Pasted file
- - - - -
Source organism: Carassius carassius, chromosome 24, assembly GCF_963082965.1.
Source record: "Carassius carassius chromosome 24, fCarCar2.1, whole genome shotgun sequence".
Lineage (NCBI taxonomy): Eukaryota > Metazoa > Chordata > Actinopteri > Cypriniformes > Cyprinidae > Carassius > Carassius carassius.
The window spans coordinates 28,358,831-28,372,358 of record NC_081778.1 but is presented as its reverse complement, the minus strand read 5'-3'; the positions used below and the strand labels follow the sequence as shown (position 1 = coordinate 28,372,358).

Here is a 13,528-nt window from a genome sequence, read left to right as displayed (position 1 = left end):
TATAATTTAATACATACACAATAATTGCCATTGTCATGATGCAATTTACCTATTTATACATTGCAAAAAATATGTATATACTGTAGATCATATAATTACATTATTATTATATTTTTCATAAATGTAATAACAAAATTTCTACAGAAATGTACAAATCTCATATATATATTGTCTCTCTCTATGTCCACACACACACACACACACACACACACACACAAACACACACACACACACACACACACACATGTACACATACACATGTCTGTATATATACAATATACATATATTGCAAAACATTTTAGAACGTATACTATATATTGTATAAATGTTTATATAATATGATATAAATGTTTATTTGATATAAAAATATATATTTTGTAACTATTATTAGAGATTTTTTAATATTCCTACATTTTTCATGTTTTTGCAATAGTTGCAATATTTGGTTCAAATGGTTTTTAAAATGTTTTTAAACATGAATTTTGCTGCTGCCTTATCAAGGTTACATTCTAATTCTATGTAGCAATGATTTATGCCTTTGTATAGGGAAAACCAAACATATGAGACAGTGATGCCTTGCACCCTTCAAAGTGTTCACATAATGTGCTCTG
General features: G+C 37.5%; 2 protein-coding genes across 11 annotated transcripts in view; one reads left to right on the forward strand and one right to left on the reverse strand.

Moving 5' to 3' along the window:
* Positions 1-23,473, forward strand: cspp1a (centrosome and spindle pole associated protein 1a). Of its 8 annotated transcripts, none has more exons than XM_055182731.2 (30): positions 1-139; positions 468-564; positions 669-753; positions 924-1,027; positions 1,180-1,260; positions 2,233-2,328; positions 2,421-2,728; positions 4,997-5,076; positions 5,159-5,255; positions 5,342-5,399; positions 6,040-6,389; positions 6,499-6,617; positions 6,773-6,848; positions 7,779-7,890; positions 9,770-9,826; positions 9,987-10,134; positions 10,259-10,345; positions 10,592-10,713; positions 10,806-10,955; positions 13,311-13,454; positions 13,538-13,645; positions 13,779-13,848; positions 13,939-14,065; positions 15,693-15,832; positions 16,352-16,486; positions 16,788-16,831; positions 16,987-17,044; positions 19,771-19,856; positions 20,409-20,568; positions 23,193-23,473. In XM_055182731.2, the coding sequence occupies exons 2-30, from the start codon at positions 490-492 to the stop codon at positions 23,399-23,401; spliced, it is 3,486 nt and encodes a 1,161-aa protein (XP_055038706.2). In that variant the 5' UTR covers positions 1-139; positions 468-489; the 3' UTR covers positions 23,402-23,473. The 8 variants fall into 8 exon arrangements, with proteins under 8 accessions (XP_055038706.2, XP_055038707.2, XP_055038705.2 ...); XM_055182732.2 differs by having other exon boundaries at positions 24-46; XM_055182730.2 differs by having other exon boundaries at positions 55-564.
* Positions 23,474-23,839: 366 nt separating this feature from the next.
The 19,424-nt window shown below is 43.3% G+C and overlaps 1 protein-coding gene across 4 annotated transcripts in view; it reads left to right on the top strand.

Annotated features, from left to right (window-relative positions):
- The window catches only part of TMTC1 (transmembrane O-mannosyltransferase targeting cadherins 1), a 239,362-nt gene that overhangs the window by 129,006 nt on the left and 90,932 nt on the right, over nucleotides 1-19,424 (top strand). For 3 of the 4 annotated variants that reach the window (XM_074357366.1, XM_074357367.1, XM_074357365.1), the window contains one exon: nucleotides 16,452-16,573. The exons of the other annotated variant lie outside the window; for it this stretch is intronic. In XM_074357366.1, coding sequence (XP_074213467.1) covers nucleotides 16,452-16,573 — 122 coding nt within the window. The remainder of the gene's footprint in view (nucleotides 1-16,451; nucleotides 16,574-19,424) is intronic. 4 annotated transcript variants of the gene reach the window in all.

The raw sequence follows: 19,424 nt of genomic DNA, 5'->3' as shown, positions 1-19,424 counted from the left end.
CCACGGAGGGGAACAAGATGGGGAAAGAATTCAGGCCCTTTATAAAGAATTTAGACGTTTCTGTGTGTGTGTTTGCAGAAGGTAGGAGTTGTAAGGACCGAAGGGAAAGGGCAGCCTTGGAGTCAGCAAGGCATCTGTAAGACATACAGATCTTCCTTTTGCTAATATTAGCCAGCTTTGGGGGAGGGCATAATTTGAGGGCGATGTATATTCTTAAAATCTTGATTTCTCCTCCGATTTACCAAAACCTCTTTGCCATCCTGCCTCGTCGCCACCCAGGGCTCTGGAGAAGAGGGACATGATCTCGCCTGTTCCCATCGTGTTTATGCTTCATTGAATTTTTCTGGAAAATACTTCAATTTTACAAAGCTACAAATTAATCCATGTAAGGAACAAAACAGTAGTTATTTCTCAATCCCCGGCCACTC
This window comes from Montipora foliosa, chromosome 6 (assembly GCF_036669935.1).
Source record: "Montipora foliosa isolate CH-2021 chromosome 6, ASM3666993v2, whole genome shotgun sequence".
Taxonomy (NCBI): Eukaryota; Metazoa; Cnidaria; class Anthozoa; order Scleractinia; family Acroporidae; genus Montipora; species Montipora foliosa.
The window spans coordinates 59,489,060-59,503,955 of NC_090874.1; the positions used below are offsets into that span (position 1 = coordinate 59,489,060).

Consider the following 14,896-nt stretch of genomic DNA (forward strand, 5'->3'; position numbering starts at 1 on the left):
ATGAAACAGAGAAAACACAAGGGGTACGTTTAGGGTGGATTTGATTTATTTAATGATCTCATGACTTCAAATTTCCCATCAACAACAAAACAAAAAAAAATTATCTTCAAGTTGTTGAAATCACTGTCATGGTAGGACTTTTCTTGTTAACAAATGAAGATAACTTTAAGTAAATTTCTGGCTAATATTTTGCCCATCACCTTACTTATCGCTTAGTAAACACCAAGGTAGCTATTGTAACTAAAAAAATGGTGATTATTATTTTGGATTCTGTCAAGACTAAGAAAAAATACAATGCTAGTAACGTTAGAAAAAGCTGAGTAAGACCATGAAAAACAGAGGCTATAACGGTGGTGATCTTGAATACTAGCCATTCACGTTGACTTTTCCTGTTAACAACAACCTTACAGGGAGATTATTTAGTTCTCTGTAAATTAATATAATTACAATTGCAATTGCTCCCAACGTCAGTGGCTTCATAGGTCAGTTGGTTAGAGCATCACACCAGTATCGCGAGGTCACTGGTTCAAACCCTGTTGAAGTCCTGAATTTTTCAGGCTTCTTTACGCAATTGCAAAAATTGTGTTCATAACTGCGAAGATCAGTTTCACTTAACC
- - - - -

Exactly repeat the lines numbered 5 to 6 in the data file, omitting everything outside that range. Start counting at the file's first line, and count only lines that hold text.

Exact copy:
Here is a 13,528-nt window from a genome sequence, read left to right as displayed (position 1 = left end):
TATAATTTAATACATACACAATAATTGCCATTGTCATGATGCAATTTACCTATTTATACATTGCAAAAAATATGTATATACTGTAGATCATATAATTACATTATTATTATATTTTTCATAAATGTAATAACAAAATTTCTACAGAAATGTACAAATCTCATATATATATTGTCTCTCTCTATGTCCACACACACACACACACACACACACACACACAAACACACACACACACACACACACACACATGTACACATACACATGTCTGTATATATACAATATACATATATTGCAAAACATTTTAGAACGTATACTATATATTGTATAAATGTTTATATAATATGATATAAATGTTTATTTGATATAAAAATATATATTTTGTAACTATTATTAGAGATTTTTTAATATTCCTACATTTTTCATGTTTTTGCAATAGTTGCAATATTTGGTTCAAATGGTTTTTAAAATGTTTTTAAACATGAATTTTGCTGCTGCCTTATCAAGGTTACATTCTAATTCTATGTAGCAATGATTTATGCCTTTGTATAGGGAAAACCAAACATATGAGACAGTGATGCCTTGCACCCTTCAAAGTGTTCACATAATGTGCTCTG